The Yamas: Don’t be a Furby guidelines

 

Yo yo yogis! The Yamas are the first of the eight limbed path, the foundation of yogic practice as prescribed by Patanjali. “Yama” means restraint or control, and it is the way in which we control or restrain ourselves – in contexts within our relationships with ourselves, each other, and the environment. The Yamas guide us away from lesser versions of ourselves and towards the ultimate goal of samadhi (realization and Oneness). The yamas can assist us in our pursuits towards our highest truth by illuminating our humanness for us. None of us is perfect, and incorporating the yamas into our practice of yoga is not an “I am going cold turkey on mistakes because yoga demands perfection of me” moment. Yoga does not demand perfection of you. You can use the incorporation of the yamas into your practice of yoga in order to alert yourself to your own behaviors and decisions and how they may be influencing your pursuit of higher truth.  

Use this information as a starting point for yourself to set boundaries in terms of what your personal expression of yogic practice is. Not everyone centers the yamas in their practice of yoga.  Read today in inquiry – how can I get closer to my highest truth while living in the ~modern world of temptation~ (I mean… arcade bars?!? Burgers on donuts???? Someone draw a line!). The bottom line is: “Many paths, one goal.” There are many possible journeys to the state of yoga. As yogis, all that matters is we pursue that higher being. Start by taking the nearest path to you, and open your mind to the possibility that the yamas can help you deepen (or perhaps begin) your practice of yoga.

 

  • Ahimsa (non-violence or non-harming). Consider nonviolence and non-harm as including acts not only towards other people such as physical violence or speaking unkindly, but also those which inflict harm on others or the environment in more subtle or socially accepted ways. We as humans cannot exist without causing some form of harm. But the yamas can help us minimize the harm we do by creating conscious awareness and intent.  We can choose to minimize and/or simply to be conscious of the harm we cause. Take for example the choice each of us has in what we eat. Many people choose to eat vegetarian or vegan for reasons including perhaps animal rights or reducing carbon footprint. If we do choose to eat meat, Ahimsa still empowers us to consciously choose that diet, knowing when we do that we put ourselves before others and therefore cause harm. Perhaps we can choose more specifically to eat meat that is locally sourced, or to eat only chicken. Perhaps we chow down daily on some brisket (not advisable but we understand if you feel the need… brisket is delicious). However we choose, the mindfulness with which we make that choice allows us to create boundaries for ourselves and our lives in terms of how much harm and in what ways are we willing and unwilling to harm those around us.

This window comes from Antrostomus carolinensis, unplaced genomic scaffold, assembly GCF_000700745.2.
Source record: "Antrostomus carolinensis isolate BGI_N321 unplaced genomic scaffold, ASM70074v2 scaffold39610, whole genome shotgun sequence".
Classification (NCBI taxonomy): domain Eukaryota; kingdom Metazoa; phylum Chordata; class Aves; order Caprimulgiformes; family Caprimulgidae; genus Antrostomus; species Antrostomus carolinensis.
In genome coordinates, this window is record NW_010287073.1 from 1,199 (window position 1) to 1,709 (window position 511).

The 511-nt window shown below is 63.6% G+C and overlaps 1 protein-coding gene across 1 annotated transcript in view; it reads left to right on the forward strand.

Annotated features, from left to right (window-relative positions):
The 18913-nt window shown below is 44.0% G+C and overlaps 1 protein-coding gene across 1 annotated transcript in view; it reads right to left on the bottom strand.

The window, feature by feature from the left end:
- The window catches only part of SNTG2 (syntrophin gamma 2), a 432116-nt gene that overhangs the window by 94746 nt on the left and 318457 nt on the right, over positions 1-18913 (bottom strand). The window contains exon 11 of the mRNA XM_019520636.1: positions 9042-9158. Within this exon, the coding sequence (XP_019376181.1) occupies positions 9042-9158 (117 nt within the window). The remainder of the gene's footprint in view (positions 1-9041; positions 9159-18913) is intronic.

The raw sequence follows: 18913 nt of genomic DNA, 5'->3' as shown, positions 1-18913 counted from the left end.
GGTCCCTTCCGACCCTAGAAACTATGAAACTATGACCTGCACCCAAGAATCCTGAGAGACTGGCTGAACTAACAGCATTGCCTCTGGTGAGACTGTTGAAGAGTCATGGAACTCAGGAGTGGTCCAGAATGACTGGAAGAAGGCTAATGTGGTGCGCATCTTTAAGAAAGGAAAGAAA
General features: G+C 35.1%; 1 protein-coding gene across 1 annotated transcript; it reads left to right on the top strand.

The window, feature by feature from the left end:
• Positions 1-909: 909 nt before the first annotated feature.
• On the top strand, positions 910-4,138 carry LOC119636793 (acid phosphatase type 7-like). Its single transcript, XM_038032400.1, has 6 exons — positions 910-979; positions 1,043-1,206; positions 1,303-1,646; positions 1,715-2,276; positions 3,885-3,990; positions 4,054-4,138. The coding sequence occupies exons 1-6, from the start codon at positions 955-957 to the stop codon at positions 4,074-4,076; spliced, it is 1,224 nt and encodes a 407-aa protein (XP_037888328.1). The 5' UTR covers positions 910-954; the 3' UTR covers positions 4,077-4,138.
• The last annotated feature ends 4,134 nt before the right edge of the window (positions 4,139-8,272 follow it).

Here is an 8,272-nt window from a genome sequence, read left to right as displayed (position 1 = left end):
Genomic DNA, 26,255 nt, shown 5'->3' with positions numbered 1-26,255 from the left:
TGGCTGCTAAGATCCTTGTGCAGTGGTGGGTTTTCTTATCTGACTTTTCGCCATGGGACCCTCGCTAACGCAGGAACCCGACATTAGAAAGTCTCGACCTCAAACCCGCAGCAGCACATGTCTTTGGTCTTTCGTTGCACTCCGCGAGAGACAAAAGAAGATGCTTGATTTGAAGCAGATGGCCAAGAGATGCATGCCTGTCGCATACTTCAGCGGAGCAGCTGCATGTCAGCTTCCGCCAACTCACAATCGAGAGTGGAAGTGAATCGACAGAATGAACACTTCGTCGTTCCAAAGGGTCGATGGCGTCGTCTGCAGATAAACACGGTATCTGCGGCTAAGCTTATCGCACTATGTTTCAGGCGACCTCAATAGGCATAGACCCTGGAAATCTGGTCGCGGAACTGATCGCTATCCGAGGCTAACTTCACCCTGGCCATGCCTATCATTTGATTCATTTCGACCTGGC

• Satya (truthfulness). Satya refers to each of our individual truths and the eternal truth.  Your truth is rooted in your unique vantage point of the human perspective. Truthfulness requires not only that we not lie but additionally that we recognize there are always parts of the truth we will get wrong or miss. We lie through omitted truths simply by nature of having only our singular self truths and the small portion of the eternal truth each of us can see from where we stand. 

It may be helpful to consider the  interaction of Ahimsa (non-violence) and Satya(truthfulness).  Challenges can come up between these two, any time that the truth may cause harm. Take for example when a friend asks your opinion about her new (hideous) haircut. Being truthful about your feelings about the haircut may cause harm, and really you may consider that your truth isn’t as important as your friend’s truth.  If she really likes the haircut, her truth is that the haircut is amaze. In this way, staying true to both Ahimsa and Satya may mean that you make choices based on the recognition that your expression of “the” (which is really your) truth can be harmful and maybe untruthful in a way.

 

  • Asteya (non-stealing).  Of course we can steal someone’s belongings, intellectual property, publish an uncited quote, borrow something and accidentally forget to return it. It’s pretty easy not to shoplift or get your grand theft auto on. From an energy standpoint, though, non-stealing includes not wasting people’s time.  Some more abstract examples of Asteya include not giving someone credit where credit’s due, being consistently late to appointments with friends. Consider ways a behavior could be taking something away from someone else.***

 

  • Brahmacharya (moving toward eternal truth). Brahmacharya is all about discipline and moderation with the ultimate goal of attuning the mind and body for realization. Oftentimes literature surrounding Brahmacharya focuses on sexual celibacy. Well, that ain’t happening for this yogi personally, but this principle remains valuable and applicable because it encourages us to pursue practices that honor the body so that we can stay as attuned for realization as possible. In the context of sex, this may mean treating sex in a more respectful and sacred way than may necessarily be the case in your current sexual interactions (which are allowed to happen, did we mention that? Please have sex if you want to). We really don’t even know each other like this, but you just think on this and consider how this principle of moderation, discipline, and honoring could be applied in your life. Sex, alcohol, drugs, shopping… know the yoga you want to practice and act in moderation in ways and in areas of your life that you know get you closer to practice in the state of yoga.